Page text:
Thursday, January 19, 2012

Kodak Moment A Time To Remember

Eastman Kodak Company used to be the king of all things related to photographic equipment and photo imaging. When I was growing up in the 70s, the company controlled 90% of the photographic film sales, a shining example of America's role as the world's leader in manufacturing and cutting edge technology. Its catch phrases like "Kodak moment" and the company jingle, "Times of Your Life," later recorded as a popular hit song by Paul Anka, became part of the American lexicon. Today, the more than 120-year-old company founded in Rochester, New York by George Eastman filed for bankruptcy, sinking under the burden of billions of dollars in debt. It's ability to emerge from bankruptcy as a viable business is very much in doubt according to Forbes. Does any one else share the view that the only good memories of this country left are those we left behind long ago? My favorite president, Ronald Reagan, was fond of saying that "America's best days are ahead of us." I used to belive it without hesitation. No more.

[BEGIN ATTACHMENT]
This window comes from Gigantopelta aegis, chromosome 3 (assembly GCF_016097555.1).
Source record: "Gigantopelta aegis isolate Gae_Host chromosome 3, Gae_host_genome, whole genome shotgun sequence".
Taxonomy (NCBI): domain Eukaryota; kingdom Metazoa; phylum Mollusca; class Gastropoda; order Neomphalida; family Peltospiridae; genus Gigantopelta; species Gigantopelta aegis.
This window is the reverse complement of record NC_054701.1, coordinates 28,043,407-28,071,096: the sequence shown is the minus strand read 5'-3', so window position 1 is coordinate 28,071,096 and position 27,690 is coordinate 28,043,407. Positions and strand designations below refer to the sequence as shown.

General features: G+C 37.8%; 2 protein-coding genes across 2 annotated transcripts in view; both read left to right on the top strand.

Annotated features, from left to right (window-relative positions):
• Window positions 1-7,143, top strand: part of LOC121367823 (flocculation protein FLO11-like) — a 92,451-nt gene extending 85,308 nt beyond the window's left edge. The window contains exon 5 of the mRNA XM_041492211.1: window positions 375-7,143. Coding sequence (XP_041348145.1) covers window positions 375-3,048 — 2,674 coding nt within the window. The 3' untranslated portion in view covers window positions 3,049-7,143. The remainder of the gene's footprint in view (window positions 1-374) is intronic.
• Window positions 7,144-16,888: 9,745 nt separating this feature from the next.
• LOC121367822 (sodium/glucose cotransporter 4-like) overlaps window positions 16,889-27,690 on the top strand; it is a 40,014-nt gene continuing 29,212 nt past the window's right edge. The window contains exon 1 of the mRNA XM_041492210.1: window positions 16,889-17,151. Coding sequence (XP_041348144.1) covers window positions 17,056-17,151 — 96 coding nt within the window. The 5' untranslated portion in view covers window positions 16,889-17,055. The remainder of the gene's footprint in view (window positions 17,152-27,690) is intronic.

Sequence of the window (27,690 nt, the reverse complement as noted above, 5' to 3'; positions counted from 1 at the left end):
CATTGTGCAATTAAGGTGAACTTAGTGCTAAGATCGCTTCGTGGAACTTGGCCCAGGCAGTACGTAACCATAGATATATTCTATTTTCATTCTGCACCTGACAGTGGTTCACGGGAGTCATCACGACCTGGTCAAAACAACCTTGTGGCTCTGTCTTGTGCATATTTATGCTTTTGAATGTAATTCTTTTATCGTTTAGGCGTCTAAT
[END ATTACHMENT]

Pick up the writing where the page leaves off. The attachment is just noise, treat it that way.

Downtown Indy said...

Kodak made a major flub in the early days of digital photography. They thought it was a novelty or something and while dabbling in digital, remained primarily entrenched in the film worled until they were too far behind to catch up.

Gary R. Welsh said...

Ditto Xerox.

Vox Populi said...

The ironic thing about Kodak and its relationship to digital photography is that they created the first digital camera.

Indy Rob said...

Blaming Kodak's failure on a single, mythical early decision to avoid digital cameras oversimplifies the problems. Kodak failed to do any sort of planning if the market for conventional chemical and film processing disappeared.
This is not a single decision but rather an unwillingness over a number of years to avoid making changes.
The same thing is happening with manufacturers of incandescent light bulbs, they failed to recognize that the market is for light (not in particular how the light is produced) , that the incandescent bulb is in-efficient and that they should be developing other products. I am not saying that the U.S is not being heavy handed by the energy regulations, but more that manufacturers of light bulbs should have been developing better products rather than finding themselves selling buggy whips when cars replaced horses.